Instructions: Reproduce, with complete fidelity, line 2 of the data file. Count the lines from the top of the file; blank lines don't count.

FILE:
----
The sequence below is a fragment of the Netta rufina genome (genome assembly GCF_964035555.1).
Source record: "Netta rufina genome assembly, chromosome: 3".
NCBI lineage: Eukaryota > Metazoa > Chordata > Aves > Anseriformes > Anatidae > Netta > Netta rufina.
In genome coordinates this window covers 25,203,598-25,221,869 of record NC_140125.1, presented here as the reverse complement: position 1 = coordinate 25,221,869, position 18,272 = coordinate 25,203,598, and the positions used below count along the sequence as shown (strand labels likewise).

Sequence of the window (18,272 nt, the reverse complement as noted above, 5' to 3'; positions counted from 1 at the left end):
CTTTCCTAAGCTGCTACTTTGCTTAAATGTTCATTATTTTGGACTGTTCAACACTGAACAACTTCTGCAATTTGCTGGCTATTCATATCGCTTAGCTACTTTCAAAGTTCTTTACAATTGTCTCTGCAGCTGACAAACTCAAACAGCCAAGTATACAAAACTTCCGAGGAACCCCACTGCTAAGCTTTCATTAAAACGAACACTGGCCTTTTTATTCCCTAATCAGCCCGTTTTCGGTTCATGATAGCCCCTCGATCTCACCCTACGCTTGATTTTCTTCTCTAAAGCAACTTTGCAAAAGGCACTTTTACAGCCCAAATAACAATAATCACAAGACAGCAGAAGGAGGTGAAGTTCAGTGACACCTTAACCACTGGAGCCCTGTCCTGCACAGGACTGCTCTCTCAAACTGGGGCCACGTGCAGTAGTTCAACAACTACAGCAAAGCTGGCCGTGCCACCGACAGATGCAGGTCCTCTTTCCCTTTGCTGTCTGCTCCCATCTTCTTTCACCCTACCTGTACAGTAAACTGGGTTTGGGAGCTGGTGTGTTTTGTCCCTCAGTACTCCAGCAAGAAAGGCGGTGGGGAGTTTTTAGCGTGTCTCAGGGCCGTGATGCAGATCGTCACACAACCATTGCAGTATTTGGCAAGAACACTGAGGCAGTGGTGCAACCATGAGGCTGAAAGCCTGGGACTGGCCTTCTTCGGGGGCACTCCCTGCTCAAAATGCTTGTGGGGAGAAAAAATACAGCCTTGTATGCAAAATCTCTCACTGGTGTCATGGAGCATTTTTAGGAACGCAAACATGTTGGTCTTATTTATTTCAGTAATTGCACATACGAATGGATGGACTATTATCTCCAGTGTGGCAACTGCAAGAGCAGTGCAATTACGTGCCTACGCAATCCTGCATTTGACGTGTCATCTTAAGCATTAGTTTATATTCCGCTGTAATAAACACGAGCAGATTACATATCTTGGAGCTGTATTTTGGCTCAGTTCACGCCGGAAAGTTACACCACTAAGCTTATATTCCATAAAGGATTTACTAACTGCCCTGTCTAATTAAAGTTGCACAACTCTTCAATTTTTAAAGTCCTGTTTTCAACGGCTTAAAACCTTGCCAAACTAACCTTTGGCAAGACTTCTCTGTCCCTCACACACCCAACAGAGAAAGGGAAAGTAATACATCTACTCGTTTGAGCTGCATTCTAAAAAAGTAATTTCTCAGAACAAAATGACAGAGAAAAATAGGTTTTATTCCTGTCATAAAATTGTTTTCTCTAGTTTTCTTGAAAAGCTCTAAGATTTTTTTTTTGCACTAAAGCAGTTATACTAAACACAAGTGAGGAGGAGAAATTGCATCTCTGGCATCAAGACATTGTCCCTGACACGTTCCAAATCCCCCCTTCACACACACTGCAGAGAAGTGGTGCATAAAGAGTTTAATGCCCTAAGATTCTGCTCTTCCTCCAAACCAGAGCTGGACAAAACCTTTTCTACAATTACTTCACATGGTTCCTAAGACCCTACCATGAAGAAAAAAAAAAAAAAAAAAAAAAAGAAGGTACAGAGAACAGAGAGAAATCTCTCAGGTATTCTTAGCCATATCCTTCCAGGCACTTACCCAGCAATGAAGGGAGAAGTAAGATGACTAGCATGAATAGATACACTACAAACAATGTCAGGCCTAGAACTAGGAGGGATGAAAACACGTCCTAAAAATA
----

Source record: "Netta rufina genome assembly, chromosome: 3".